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Have you ever wondered how many laws there are in the Old Testament? The most generally agreed-upon number is the one enumerated by the Mitzvot, the most broadly accepted codification of the Law of Moses: 613. Yes, six hundred and thirteen laws.
They range from comprehensive laws like the Ten Commandments, to smaller ones like which insects are okay to eat. You might ask: “Was all of that really necessary?” And while I agree that wearing a garment that mixes linen and cotton probably isn’t a salvation issue, there truly was a divine purpose at work in these commandments. Let’s see what the Apostle Paul said about this in his letter to the Galatians: “Scripture has locked up everything under the control of sin, so that what was promised, being given through faith in Jesus Christ, might be given to those who believe. Before the coming of this faith, we were held in custody under the law, locked up until the faith that was to come would be revealed” (Galatians 3:22-23 NIV).
What Paul is emphasizing here is the necessity of the Law as a forerunner to what came next: the grace offered through salvation in Christ. Remember that as a Pharisee, Paul had devoted his life to the Law: learning it, debating it, and following it to the letter He approached the law this way because he had come to regard it as setting out the conditions to merit or earn God’s faithfulness, forgiveness and love. So he knew by painful experience just how “locked up” one could truly become by trying to earn God’s salvation through conformity to the demands of the Law. In short he was obeying the law not out of faith in the nature and character and purposes of God, but out of unbelief and distrust in God’s covenant heart and promises.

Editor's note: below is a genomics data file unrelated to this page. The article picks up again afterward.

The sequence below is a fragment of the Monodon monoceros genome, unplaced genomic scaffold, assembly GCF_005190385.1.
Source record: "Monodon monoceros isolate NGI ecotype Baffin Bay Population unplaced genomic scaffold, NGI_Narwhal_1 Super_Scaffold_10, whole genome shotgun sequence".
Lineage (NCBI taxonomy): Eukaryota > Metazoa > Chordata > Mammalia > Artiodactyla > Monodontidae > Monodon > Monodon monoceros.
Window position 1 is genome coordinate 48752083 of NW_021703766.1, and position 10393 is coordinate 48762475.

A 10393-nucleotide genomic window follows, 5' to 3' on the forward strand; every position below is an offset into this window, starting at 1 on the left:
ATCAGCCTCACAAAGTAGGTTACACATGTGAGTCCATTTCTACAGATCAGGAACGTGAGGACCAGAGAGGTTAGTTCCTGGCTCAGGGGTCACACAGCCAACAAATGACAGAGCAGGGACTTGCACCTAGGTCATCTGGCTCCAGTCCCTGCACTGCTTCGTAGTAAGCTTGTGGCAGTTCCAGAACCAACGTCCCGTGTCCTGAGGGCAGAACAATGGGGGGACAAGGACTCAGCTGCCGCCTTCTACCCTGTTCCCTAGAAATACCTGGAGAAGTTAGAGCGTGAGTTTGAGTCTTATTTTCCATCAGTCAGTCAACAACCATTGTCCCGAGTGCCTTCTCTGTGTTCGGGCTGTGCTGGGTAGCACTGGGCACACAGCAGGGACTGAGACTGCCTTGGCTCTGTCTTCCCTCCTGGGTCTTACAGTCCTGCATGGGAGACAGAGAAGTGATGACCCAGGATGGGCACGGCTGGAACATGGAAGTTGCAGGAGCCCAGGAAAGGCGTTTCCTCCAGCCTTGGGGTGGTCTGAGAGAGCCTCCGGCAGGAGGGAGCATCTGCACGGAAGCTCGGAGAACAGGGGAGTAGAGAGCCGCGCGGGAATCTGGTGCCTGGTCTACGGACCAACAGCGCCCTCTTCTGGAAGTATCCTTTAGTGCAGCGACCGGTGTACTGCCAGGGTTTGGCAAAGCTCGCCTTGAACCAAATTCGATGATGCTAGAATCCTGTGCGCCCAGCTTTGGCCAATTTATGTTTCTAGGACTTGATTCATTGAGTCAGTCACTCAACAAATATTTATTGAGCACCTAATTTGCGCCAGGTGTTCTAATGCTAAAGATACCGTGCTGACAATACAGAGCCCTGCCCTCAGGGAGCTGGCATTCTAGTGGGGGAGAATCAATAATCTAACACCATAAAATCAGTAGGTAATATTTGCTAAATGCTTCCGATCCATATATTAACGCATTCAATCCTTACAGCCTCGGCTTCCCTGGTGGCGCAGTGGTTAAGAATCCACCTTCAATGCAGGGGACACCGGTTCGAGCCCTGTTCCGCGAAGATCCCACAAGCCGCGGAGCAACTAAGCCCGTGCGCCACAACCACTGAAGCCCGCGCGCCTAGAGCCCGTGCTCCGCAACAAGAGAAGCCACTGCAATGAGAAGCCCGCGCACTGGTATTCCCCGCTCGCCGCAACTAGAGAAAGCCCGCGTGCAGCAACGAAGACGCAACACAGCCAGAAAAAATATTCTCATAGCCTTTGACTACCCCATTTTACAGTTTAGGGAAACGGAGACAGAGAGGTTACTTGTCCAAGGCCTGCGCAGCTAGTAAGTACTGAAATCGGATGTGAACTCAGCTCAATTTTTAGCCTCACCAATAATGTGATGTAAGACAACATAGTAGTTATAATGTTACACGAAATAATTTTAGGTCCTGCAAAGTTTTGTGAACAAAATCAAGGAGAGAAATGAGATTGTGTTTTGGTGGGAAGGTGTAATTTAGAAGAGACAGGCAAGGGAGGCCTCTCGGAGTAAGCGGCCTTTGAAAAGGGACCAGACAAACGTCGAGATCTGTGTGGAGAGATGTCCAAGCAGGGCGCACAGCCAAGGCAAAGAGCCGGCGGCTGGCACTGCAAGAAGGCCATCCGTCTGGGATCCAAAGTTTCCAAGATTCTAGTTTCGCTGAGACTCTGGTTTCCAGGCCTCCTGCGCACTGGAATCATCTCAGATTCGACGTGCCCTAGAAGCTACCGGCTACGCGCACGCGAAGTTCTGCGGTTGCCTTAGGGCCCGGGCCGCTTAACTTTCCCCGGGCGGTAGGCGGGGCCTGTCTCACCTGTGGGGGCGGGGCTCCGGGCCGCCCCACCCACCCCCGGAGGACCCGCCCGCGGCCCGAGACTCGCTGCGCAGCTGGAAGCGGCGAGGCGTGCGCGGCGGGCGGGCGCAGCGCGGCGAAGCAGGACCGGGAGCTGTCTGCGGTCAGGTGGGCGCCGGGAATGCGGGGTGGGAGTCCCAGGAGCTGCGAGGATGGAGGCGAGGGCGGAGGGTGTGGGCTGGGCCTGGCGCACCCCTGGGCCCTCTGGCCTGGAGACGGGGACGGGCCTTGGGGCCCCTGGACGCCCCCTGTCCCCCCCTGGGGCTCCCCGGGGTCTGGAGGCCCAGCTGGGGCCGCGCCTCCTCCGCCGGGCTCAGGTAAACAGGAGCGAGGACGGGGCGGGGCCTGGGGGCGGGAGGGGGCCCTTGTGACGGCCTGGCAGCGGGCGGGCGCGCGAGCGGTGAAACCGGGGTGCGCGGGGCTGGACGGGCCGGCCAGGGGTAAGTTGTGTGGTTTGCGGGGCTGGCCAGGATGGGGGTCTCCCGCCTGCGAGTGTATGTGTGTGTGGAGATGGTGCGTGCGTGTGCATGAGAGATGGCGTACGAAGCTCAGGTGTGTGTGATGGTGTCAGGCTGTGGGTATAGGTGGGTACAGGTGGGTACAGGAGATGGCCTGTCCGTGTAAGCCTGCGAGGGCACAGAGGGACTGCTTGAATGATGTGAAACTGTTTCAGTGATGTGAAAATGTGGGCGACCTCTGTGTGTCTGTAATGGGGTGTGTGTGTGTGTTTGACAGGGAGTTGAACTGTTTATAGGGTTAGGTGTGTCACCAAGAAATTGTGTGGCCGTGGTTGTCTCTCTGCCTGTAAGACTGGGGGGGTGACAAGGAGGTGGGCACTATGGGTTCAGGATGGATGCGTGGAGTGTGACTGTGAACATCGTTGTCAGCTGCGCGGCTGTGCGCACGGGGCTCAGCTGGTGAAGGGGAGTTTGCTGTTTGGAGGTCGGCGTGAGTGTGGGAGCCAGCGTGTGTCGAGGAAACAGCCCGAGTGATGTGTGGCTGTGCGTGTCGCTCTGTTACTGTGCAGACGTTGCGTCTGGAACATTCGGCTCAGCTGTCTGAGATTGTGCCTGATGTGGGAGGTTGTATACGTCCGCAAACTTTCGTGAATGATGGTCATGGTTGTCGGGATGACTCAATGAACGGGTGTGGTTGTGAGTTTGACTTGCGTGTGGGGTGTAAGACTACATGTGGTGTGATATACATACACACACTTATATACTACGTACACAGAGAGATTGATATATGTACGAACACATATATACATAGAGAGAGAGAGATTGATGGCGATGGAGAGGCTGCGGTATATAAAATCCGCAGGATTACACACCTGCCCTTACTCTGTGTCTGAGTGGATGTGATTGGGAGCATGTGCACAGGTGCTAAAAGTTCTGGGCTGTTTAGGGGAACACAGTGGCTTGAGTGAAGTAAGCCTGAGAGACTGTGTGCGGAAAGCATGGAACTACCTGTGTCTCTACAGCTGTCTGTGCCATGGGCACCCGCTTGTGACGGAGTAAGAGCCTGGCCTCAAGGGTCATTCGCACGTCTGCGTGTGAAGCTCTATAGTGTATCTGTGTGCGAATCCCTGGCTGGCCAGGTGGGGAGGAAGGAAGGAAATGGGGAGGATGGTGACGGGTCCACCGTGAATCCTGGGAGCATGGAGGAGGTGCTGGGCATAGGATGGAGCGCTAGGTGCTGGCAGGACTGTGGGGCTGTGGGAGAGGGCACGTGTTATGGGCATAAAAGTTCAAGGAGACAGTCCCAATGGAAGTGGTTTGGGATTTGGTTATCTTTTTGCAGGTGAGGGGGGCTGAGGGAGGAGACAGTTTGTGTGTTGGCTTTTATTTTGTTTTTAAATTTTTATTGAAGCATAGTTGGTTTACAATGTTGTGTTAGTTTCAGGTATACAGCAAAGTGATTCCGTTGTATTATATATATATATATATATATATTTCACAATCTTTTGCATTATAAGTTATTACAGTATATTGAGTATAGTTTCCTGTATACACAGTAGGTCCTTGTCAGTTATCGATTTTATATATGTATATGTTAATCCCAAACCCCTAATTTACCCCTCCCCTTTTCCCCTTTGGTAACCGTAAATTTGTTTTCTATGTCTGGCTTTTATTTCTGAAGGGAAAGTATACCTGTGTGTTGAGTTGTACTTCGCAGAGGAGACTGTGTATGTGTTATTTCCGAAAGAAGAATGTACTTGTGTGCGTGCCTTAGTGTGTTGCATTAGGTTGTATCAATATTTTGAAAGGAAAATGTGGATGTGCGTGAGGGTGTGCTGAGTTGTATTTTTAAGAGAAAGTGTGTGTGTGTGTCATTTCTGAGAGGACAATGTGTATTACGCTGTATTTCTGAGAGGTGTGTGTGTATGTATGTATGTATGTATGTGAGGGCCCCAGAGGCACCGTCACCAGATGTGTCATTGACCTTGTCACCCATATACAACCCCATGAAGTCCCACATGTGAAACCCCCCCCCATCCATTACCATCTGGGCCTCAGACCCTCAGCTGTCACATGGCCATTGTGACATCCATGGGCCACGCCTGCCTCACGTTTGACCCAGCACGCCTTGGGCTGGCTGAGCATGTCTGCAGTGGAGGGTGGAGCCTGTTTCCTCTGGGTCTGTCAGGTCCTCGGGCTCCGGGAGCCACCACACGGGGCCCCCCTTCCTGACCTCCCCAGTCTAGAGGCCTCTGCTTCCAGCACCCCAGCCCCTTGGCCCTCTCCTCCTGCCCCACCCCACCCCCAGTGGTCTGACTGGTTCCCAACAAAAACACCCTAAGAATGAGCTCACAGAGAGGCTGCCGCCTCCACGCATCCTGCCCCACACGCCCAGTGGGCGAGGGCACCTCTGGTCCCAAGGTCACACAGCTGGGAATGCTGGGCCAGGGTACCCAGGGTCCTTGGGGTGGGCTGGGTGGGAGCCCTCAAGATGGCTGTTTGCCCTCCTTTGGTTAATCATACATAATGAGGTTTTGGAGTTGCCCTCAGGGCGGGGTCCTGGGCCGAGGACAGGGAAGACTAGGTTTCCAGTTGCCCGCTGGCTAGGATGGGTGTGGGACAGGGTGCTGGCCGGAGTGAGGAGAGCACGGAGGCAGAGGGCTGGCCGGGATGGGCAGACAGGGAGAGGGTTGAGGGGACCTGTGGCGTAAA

Part of Paul’s conversion involved coming to see that the particulars of the laws given to Israel was meant to help God’s people understand how in particular they were to live out of trust or faith in the covenant faithfulness of God. They described for them in detail how to obey out of trust in God’s particular promises to them and through them to all people. But their resistance and disobedience to these laws, graciously given to Israel, would also expose their hard and distrustful hearts. It would reveal the true depth of their sinful nature and prepare them to see their profound need for the redeeming work of Christ—a work that would need to somehow give them new hearts and renewed spirits.
The laws given to Israel were never meant to provide a contractual way for Israel to earn God’s blessing. God is a blessing God. But even through the misuse of the Law out of unbelief, God would still use it to powerfully draw his people to trust in the fulfillment of his promises to bring about their salvation in Jesus Christ.
Jesus Christ is theaccomplished for us. As our great high priest he obeyed by faith even to the point of death in order to give us a share in his transformed human nature, in his renewed spirit. "For we do not have a high priest who is unable to empathize with our weaknesses, but we have one who has been tempted in every way, just as we are—yet he did not sin” (Hebrews 4:15 NIV).
By living a sinlessaccomplished for us now allows us, by the Spirit, to live by grace, through faith in his redemptive work on the cross. Our obedience to the Word of God now can come out of trust in the fulfillment of his covenant promises. In the infinite wisdom of our Triune God, Christ’s work was the key that unlocked all of humanity, freeing us to live eternally out of the obedience of faith!
I’m Greg Williams, Speaking of LIFE.